McArty v. Faust, No. 6:2018cv06032 - Document 100 (W.D. Ark. 2020)

Court Description: MEMORANDUM OPINION. Signed by Honorable Susan O. Hickey on September 1, 2020. (mjm)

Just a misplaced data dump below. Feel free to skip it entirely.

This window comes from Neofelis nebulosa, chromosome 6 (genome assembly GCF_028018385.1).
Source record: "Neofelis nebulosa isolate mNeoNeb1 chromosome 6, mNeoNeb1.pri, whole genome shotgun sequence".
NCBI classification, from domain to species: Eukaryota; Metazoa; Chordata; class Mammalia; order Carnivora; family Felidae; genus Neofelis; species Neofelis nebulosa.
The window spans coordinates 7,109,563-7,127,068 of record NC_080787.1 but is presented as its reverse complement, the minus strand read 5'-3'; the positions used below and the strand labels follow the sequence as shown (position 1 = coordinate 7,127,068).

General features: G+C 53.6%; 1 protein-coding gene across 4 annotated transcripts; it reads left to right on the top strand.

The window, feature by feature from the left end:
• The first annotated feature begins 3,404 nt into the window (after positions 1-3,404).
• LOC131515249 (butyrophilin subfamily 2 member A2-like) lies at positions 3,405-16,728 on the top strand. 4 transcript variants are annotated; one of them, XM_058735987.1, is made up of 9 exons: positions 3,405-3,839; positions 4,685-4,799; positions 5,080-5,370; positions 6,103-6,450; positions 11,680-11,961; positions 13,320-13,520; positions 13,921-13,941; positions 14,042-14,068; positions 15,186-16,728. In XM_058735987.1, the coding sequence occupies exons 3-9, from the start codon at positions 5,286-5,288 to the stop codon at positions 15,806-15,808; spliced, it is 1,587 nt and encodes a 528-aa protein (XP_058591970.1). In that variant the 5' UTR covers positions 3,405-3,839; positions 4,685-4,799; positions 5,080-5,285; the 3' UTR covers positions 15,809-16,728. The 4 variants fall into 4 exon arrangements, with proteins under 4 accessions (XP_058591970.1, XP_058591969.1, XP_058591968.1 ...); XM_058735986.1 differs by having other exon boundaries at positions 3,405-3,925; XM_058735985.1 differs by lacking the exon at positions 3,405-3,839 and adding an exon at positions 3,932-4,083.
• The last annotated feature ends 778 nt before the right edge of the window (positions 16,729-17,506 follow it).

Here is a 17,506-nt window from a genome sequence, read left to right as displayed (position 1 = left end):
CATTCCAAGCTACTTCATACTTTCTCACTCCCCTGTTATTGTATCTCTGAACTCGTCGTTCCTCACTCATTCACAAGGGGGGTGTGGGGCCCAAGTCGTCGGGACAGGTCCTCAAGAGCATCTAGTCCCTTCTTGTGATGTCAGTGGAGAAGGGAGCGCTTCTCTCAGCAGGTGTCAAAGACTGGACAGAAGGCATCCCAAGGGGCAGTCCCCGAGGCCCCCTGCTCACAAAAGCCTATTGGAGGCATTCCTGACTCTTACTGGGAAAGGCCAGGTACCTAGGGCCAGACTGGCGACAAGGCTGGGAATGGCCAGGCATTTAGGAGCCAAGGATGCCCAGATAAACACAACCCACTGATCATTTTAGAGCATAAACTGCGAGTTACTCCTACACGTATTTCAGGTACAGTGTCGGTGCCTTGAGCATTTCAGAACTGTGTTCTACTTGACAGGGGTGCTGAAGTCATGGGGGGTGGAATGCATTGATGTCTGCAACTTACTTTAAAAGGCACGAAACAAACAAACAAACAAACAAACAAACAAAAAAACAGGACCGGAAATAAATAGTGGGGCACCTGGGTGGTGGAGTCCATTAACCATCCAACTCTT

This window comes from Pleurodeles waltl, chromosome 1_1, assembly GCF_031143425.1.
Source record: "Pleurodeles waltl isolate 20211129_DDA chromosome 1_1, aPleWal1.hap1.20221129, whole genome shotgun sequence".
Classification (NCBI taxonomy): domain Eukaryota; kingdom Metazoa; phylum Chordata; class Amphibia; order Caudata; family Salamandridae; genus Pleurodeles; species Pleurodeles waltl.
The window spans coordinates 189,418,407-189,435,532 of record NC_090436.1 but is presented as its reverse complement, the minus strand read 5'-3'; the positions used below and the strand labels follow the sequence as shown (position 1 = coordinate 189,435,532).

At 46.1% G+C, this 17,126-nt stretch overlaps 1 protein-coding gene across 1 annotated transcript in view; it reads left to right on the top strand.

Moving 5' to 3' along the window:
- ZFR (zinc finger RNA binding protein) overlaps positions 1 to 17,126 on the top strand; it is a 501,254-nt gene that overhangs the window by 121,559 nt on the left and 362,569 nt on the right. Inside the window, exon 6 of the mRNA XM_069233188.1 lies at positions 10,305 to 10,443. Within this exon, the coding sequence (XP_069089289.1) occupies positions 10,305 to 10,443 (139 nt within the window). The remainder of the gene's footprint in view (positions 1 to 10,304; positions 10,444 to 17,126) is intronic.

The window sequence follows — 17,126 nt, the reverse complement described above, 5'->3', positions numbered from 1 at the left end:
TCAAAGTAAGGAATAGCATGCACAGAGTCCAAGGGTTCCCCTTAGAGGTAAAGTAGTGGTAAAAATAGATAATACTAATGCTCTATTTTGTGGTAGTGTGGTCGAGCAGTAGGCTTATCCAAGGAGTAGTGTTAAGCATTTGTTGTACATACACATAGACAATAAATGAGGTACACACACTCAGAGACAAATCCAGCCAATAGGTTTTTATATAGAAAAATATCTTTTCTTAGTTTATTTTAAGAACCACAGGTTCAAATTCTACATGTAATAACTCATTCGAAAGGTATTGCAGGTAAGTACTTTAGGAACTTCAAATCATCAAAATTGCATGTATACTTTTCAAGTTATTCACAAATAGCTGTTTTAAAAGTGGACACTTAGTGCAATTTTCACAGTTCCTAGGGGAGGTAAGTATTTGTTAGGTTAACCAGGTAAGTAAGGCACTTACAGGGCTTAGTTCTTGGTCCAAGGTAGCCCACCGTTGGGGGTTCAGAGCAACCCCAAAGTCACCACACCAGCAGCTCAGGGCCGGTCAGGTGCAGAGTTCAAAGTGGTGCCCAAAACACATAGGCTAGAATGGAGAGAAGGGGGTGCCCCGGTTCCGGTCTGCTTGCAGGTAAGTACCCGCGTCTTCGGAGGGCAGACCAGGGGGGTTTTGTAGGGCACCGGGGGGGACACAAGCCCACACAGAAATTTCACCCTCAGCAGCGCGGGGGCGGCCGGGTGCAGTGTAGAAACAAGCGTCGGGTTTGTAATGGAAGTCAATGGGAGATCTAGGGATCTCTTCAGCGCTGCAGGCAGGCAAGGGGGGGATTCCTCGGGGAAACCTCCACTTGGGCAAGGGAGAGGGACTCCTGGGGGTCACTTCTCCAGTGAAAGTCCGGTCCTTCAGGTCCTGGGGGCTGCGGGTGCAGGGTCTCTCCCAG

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McArty v. Faust Doc. 100 IN THE UNITED STATES DISTRICT COURT WESTERN DISTRICT OF ARKANSAS HOT SPRINGS DIVISION RANDALL THOMAS MCARTY v. PLAINTIFF Civil No. 6:18-cv-06032 WARDEN NURZAHAL FAUST, Ouachita Regional Correction Unit DEFENDANT MEMORANDUM OPINION Before the Court is Plaintiff’s Motion for Summary Judgment (ECF No. 82), Defendant’s Second Motion for Summary Judgment (ECF No. 89), and the parties’ various responses and replies associated with the motions. The motions are ripe for the Court’s consideration. I. BACKGROUND This is a civil rights action filed by Plaintiff pursuant to 42 U.S.C. § 1983. Plaintiff proceeds pro se and in forma pauperis. Plaintiff is incarcerated in the Arkansas Department of Correction (“ADC”) and he is currently housed at the Varner Unit. Plaintiff’s only remaining claim in this case concerns his incarceration and subsequent transfer from the ADC’s Ouachita River Correctional Unit (“ORCU”). 1 In his Second Amended Complaint, Plaintiff alleges that on February 8, 2018, Defendant violated his constitutional rights by transferring him from ORCU to the Varner Unit in retaliation for his filing several grievances. (ECF No. 42). Defendant was at all times relevant to this lawsuit the warden at ORCU. (ECF No. 43). ORCU is primarily a treatment unit for inmates with medical conditions and special needs. (ECF No. 91, Ex. 1). ORCU is a minimum to medium security unit, and does not have security features, like an electric fence, to house inmates serving longer sentences who have no medical or 1 The Court dismissed all other claims and defendants in an order dated July 10, 2019. (ECF No. 69). special needs. (ECF No. 91, Ex. 1). Because ORCU is a medical treatment unit, it frequently receives requests from other ADC units that need to send inmates who require services only provided at ORCU. (ECF No. 91, Ex. 1). Inmates who come to ORCU for medical reasons are generally returned to the unit from which they came or a similar unit. (ECF No. 91, Ex. 1). Plaintiff originally came to ORCU for medical treatment from a medium to maximum security unit. (ECF No. 91, Ex. 1). Given the frequency that ORCU receives requests from other units needing to transfer an inmate to ORCU, the classification officer at ORCU, Jerilynn Hosman, keeps a list of inmates who are currently at ORCU that can be transferred to other units. An inmate can only be placed on the transfer list by Defendant, a deputy warden, or a major. (ECF No. 91, Ex. 1). On February 1, 2018, Defendant emailed Hosman, ORCU classification officer, directing her to put Plaintiff on the transfer list. (ECF No. 91, Ex. 1, 3). Specifically, the email stated, “See if you can get [Plaintiff] to another unit, he needs a change of scenery. He is a lifer, medical M-2 with no restrictions, so he should not be hard to transfer.” ECF No. 91, Ex. 3, p. 15. Defendant states in her affidavit that Plaintiff was put on the transfer list “because he no longer needed medical services, and had no medical restrictions, and he is serving a life-sentence as a result of a conviction of 1st Degree murder.” (ECF No. 91, Ex. 1). Although Plaintiff was originally transferred to ORCU for medical treatment, Defendant states that as early as January 2018, Plaintiff no longer had any medical problems requiring special treatment. (ECF No. 85, Ex. 1; ECF No. 91, Ex. 1). Plaintiff disputes that he did not have any medical problems requiring special treatment at the time of his transfer, stating that he “was under a continuing medical treatment for esophagus stricture.” (ECF No. 87, Ex. 1). Plaintiff offers medical records to support his condition, specifically Dr. Robert Breving’s note on July 21, 2017, that Plaintiff will “need to be on a Barrett’s surveillance regimen for the rest of his life” and that “he may need to undergo Barrett’s ablation again sometime in the future as Barrett’s can regrow 2 at the same site or at the sites.” (ECF No. 63 at 29). Beginning January 22, 2018, Plaintiff filed several grievances concerning the revocation of his hobby craft privileges and other issues. (ECF No. 84, Exs. 1-3). 2 These grievances were either acknowledged or forwarded to Defendant’s office during the period of January 29, 2018, through February 7, 2018. Defendant began responding to these grievances on February 2, 2018. She sent the last of the responses on February 8, 2018. Plaintiff states that he also wrote a letter to Defendant on January 26, 2018, concerning the issues involving his hobby craft privileges, and specifically concerning grievances SNN18-0002, SNN18-00003, and SNN18-00004. (ECF No. 96, Ex. 3). In her affidavit, Defendant states that her “office did not receive any of [Plaintiff’s] grievances until February 2, 2018.” (ECF No. 91, Ex. 1). Plaintiff’s grievance numbers SNN1800002, SNN18-00003, and SNN18-00004 are each stamped “RECEIVED Feb 02 2018 Ouachita River Unit Wardens Office” in the lower right corner. (ECF No. 91, Ex. 3). Defendant explains in her affidavit that she “did not have personal knowledge about Inmate McArty’s grievances, Grievance No. SNN18-0002, Grievance SNN18-0003, and Grievance No. SNN18-0004 until February 2, 2018.” (ECF No. 91, Ex. 1). Defendant further explains that her “office did not receive the appeals for Grievance No. SNN18-0005 and Grievance No. SNN18-0008 until February 5, 2018.” (ECF No. 91, Ex. 1). An email from Hosman to Meredith McConnell, a Varner Unit classification and assignment officer, dated February 7, 2018, states “Mr. Jackson said the Inmate Mcarty101565 has been approved as a swap for Gray.” (ECF No. 91, Ex. 3). Defendant states in her affidavit that it was her decision to transfer Plaintiff to the Varner Unit to open a bed for Inmate Gray (ADC #079784), who had been transferred from the Varner Unit to ORCU for medical care. (ECF No. 2 Plaintiff filed the following grievances during the period of January 22, 2018, through January 31, 2018: SNN1800002, SNN18-00003, SNN18-00004, SNN18-00005, SNN18-00008, and SNN18-00010. (ECF No. 84, Exs. 1-6). 3 91, Ex. 1). Defendant explains that to have a bed for Gray at ORCU, an inmate from ORCU had to be transferred to the Varner Unit. (ECF No. 91, Ex. 1). Plaintiff has submitted the affidavit of Kenny Halfacre, an inmate, who had been assigned to the job of classification clerk at several ADC units. (ECF No. 95, Ex. 2). Halfacre’s affidavit states the following: I was assigned as a classification clerk at the Cummins Unit, the East Arkansas Unit, and the Max Unit at Tucker, and it was an unwritten policy that when a transfer was requested for an inmate who was not a disciplinary problem and had not requested a unit transfer, the respective inmate had become a management problem and someone wanted him transferred to a punishment unit, such as the Varner or East Arkansas Units. This is especially true if the transfer request is initiated by someone from the higher chain of command, Warden, Deputy Warden, etc. As a general rule, these people don’t concern themselves with trivial matters such as transfers, so when one of these people do request an inmates transfer that inmate has done something that’s caused him to become a management problem and a transfer to a punishment unit is the solution to the problem. (ECF No. 95, Ex. 2). Both Plaintiff and Defendant argue that they are entitled to summary judgment on the only remaining claim in this lawsuit, a retaliatory transfer claim against Defendant in her individual capacity. II. LEGAL STANDARD Summary judgment is appropriate if, after viewing the facts and all reasonable inferences in the light most favorable to the nonmoving party, the record “shows that there is no genuine dispute as to any material fact and the movant is entitled to judgment as a matter of law.” Fed. R. Civ. P. 56(a); Matsushita Elec. Indus. Co. v. Zenith Radio Corp., 475 U.S. 574, 587 (1986). “Once a party moving for summary judgment has made a sufficient showing, the burden rests with the non-moving party to set forth specific facts, by affidavit or other evidence, showing that a genuine issue of material fact exists.” Nat’l Bank of Comm. v. Dow Chem. Co., 165 F.3d 602, 607 (8th Cir. 1999). 4 The non-moving party “must do more than simply show that there is some metaphysical doubt as to the material facts.” Matsushita, 475 U.S. at 586. “They must show there is sufficient evidence to support a jury verdict in their favor.” Nat’l Bank, 165 F.3d at 607 (citing Anderson v. Liberty Lobby, Inc., 477 U.S. 242, 249 (1986)). “A case founded on speculation or suspicion is insufficient to survive a motion for summary judgment.” Id. (citing Metge v. Baehler, 762 F.2d 621, 625 (8th Cir. 1985)). “When opposing parties tell two different stories, one of which is blatantly contradicted by the record, so that no reasonable jury could believe it, a court should not adopt that version of the facts for purposes of ruling on a motion for summary judgment.” Scott v. Harris, 550 U.S. 372, 380 (2007). III. DISCUSSION Defendant argues that Plaintiff cannot present the prima facie evidence necessary to prove his retaliatory transfer claim. Alternatively, Defendant argues that she is entitled to qualified immunity. On the other hand, Plaintiff argues that he can show “but for an unconstitutional, retaliatory motive [his] transfer would not have occurred. (ECF No. 83, p. 2). Generally, prison administrators may transfer a prisoner for whatever reason or for no reason at all. Cornell v. Woods, 69 F.3d 1383, 1387 (8th Cir. 1995). However, a prisoner may not be transferred in retaliation for exercising a constitutionally protected right. Id. “In a retaliatory transfer case, the burden is on the prisoner to prove that but for an unconstitutional, retaliatory motive the transfer would have not occurred.” Sisneros v. Nix, 95 F.3d 749, 752 (8th Cir. 1996) (internal quotation omitted). “Even if retaliation was one factor in the decision to transfer [an inmate],” the inmate must show that his transfer would not have occurred “but for” the retaliation. Beaulieu v. Ludeman, 690 F.3d 1017, 1026 (8th Cir. 2012); Webb v. Hedrick, 409 F. App’x 33, 35 (8th Cir. 2010) (unpublished). Plaintiff states that, while being housed at ORCU, he engaged in protected activity by filing 5 several grievances concerning the revocation of his hobby craft card and other issues. Plaintiff asserts Defendant’s decision to transfer him from ORCU to Varner was in retaliation for his filing those grievances. Plaintiff’s hobby craft privileges were revoked on or about January 22 or 23, 2018. Plaintiff filed two grievances concerning this revocation on January 22, 2018, and another grievance concerning his revocation on January 23, 2018. Plaintiff also filed grievances regarding other issues beginning January 25, 2018. Defendant placed Plaintiff on the transfer list via an email to Hosman on February 1, 2018. Plaintiff was transferred from ORCU to the Varner Unit on February 8, 2018. Defendant’s affidavit testimony states that her “office did not receive any of [Plaintiff’s] grievances until February 2, 2018,” and that she “did not have personal knowledge about [Plaintiff’s] grievances, Grievance No. SNN18-0002, Grievance SNN18-0003, and Grievance No. SNN18-0004 until February 2, 2018.” 3 (ECF No. 91, Ex. 1). These statements are uncontroverted. Plaintiff offers no evidence showing that Defendant knew about his grievances prior to him being placed on the transfer list. Further, Plaintiff fails to produce specific facts showing that he would not have been transferred “but for” an unconstitutional retaliatory motive. 4 Thus, the Court finds that summary judgment should be entered in Defendant’s favor. IV. CONCLUSION For the reasons stated above, the Court finds that Defendant’s Motion for Summary Judgment (ECF No. 89) should be and hereby is GRANTED. For the same reasons, the Court finds that Plaintiff’s Motion for Summary Judgment (ECF No. 82) should be and hereby is DENIED. Accordingly, Plaintiff’s case is DISMISSED WITH PREJUDICE. A judgment of 3 Grievance No. SNN18-00005 and Grievance No. SNN18-00008 were forwarded to Defendant’s office on February 5, 2018. (ECF No. 84, Exs. 4, 5). Grievance No. SNN18-00010 was forwarded to Defendant’s office on February 8, 2018. (ECF No. 84, Ex. 6). 4 Having found that the facts do not make out a constitutional violation, there is no need to reach the issue of qualified immunity. See Krout v. Goemmer, 583 F.3d 557, 564 (8th Cir. 2009). 6 even date shall issue. IT IS SO ORDERED, this 1st day of September, 2020. /s/ Susan O. Hickey Susan O. Hickey Chief United States District Judge 7